·       Anxious because it allows itself to see suffering as the dominant reality in some people’s lives.  If we’re not careful the adversity, disability or unhappiness we experience becomes our defining identity. 

·       And anxious because of our contemporary fixation on control: that we are what we choose: that our dignity and freedom comes to us through our ability to make independent choice including perhaps the choice of when to die.  Few things are worse in our contemporary mind set than being a victim. By making decisions, determining the outcomes, exercising control we shape our identity.  So adversity and suffering make us anxious not only because we fear the pains which come with them but because we fear being done to. 

Whereas Paul’s talk of glory undermines that approach.  When we glorify God we get in touch with his essential character, his identity.  What we have in the promise of glory is our utterly fulfilled identity.  Free not because we’re autonomous agents of choice but free because we’re children of God, made in his image, who can not only survive suffering but who can know it within God’s wider plan and purpose, introducing us to things we could not have known any other way.  Suffering can be part of our journey to knowing who we truly are.

Which leads us to the parable Jesus told about the wheat and weeds which grew together in a field until harvest time when the weeds were destroyed and the wheat went on to become food for the tables of the community.

In Matthew chapter 13 Jesus tells 5 parables all of which, in one way or another, are an explanation as to why Jesus was rejected.  Why is there ignorance, wilful rejection of what’s good in our world and what do we do with it?  Why do men with surface to air missiles shoot down civilian aircraft filled with families going on holiday? This isn’t about personal and private suffering but Jesus helping us deal with the causes of a suffering world.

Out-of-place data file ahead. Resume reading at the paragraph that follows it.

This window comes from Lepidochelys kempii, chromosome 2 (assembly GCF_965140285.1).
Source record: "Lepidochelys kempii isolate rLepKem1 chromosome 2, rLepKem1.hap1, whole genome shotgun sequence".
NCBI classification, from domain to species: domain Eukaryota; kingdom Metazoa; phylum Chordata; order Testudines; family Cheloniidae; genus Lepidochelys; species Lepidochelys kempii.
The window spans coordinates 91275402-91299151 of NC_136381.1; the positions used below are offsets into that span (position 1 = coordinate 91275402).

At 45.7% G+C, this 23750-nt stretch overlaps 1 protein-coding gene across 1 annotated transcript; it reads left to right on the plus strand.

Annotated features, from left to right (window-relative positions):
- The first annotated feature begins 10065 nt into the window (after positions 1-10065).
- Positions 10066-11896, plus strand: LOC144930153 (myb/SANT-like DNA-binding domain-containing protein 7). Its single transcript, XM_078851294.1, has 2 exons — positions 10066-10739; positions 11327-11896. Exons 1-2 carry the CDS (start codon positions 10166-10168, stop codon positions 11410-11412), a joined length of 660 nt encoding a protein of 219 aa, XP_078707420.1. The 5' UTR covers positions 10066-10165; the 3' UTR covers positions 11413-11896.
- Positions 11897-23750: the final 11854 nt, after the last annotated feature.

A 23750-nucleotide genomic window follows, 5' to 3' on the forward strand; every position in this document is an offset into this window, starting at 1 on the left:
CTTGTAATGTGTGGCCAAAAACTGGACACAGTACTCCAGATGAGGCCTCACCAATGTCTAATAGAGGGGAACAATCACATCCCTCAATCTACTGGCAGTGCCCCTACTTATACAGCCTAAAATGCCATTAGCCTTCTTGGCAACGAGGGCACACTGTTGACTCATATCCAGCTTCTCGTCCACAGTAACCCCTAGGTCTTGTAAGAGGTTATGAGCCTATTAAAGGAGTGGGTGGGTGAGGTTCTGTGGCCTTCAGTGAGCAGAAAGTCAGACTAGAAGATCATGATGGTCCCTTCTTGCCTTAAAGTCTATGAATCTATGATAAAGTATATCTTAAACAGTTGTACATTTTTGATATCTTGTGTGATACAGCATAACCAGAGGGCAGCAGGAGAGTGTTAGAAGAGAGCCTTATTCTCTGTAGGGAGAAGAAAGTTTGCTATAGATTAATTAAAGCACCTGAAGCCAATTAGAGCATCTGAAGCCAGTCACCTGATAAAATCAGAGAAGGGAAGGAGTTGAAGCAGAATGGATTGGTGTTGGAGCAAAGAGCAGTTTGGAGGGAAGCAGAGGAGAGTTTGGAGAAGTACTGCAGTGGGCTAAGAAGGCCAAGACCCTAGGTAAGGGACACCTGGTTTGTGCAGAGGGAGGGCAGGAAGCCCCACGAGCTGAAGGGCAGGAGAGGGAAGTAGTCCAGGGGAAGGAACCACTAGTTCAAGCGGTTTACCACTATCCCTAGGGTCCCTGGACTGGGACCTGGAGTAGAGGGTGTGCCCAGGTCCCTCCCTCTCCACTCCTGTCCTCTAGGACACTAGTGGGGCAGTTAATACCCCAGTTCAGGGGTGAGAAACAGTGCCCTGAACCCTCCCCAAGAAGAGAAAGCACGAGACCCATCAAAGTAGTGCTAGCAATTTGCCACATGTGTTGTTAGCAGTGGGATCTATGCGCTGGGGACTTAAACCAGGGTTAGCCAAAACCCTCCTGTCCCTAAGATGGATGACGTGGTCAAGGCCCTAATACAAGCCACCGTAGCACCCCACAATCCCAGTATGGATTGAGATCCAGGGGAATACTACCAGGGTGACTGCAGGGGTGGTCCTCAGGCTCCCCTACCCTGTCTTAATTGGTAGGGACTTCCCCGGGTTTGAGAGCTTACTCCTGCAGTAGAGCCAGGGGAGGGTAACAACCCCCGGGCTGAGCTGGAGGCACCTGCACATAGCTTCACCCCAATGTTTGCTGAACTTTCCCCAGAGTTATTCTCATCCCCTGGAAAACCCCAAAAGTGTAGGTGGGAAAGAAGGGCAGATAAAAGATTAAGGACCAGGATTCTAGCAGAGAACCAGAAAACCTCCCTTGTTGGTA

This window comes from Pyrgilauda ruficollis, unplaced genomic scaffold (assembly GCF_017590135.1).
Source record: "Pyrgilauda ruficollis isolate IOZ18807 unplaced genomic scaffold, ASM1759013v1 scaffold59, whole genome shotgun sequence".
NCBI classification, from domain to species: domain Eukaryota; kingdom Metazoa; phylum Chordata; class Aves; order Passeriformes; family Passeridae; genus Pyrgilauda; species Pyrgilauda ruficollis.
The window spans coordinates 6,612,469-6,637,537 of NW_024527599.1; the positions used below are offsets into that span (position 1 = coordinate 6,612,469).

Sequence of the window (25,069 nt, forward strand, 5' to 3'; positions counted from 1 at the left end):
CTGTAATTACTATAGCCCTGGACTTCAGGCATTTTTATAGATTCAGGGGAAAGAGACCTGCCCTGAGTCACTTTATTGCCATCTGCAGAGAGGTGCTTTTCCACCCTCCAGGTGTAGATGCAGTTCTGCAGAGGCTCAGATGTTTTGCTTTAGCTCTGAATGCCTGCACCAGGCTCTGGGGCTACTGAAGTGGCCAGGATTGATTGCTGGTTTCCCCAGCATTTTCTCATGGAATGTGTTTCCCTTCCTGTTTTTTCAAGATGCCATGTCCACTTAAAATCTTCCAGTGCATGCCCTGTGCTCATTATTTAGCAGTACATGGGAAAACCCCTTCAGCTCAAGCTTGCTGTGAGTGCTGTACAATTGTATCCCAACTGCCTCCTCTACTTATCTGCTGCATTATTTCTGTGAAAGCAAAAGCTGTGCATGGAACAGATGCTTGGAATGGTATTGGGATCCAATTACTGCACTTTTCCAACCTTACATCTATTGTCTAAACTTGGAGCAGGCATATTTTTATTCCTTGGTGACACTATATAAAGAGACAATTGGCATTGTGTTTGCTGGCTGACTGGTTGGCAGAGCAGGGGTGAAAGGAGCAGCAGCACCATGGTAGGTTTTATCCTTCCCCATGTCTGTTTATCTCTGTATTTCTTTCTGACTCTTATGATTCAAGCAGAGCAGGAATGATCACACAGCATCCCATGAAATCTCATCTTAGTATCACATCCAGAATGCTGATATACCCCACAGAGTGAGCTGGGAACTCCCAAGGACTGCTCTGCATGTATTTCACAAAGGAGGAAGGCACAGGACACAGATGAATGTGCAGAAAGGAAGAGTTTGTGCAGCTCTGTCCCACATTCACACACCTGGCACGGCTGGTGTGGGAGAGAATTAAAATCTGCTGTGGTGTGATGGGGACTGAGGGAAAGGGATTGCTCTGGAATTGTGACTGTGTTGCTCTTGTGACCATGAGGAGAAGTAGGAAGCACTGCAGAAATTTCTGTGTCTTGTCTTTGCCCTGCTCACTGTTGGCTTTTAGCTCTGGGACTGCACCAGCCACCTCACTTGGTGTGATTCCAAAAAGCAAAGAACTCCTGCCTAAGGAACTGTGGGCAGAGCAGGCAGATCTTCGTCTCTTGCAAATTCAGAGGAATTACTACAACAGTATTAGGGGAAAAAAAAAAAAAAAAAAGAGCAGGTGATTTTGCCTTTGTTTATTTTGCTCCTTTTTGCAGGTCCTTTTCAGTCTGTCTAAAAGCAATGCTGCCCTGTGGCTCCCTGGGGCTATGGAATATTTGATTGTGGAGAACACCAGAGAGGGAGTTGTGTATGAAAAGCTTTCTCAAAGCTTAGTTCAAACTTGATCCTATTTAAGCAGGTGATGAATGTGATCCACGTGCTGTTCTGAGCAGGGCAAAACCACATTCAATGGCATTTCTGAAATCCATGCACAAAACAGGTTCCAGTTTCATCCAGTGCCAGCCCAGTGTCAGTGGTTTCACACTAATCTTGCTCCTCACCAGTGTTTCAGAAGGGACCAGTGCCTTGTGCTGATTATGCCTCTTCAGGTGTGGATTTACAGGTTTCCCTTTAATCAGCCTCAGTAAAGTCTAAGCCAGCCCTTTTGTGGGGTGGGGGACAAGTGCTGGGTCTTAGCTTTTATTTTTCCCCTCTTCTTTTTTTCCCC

Jesus is fully aware that his disciples craved certainty in the face of their suffering. Again it’s our desire for control, this time in the face of uncertain consequences. We wish to be certain what is wheat and what is weeds.  You know how it is that some people are ready to tell us with utter conviction that they know God’s mind or will. That always makes me nervous because I can hear Jesus saying ‘in gathering the weeds you would uproot the wheat along with them.’

Last weekend we had three Archbishops offer in our newspapers three different approaches to the Assisted Dying legislation.  It’s a reminder that we live in a world of differing convictions about what is wheat and what are weeds. And a warning to beware those who claim to know definitively the mind of God as they could be indulging their desire for control or playing a big trump card to simply stop the conversation.

One of the people I’ve spoken with recently who has suffered a terrible tragedy was admitting how angry he is.  Who was I to question the legitimacy of his anger, being the fruit of his suffering?  All I could offer was that he needed to decide which part of being angry was good, an honest expression of his distress; and which anger was dark, destructive to the things he valued and so anger he was best without.

Jesus gives us a parable about how in this world, amidst our experience of suffering and knowing how our belief and unbelief also grow together with their roots intertwined, we will not be entirely sure what is reliably of God and what is destructive to human well-being.  We can be confident that the final victory of God’s kingdom and our standing before God is assured.  In the meantime our dominant reality is not suffering but grace, by which we obtain the freedom of the glory – that is the true identity - of the children of God. 

The rest is an adventure of faith and hope, but at times an adventure navigating itself through costly pain.  And for that we try our best to give thanks to God.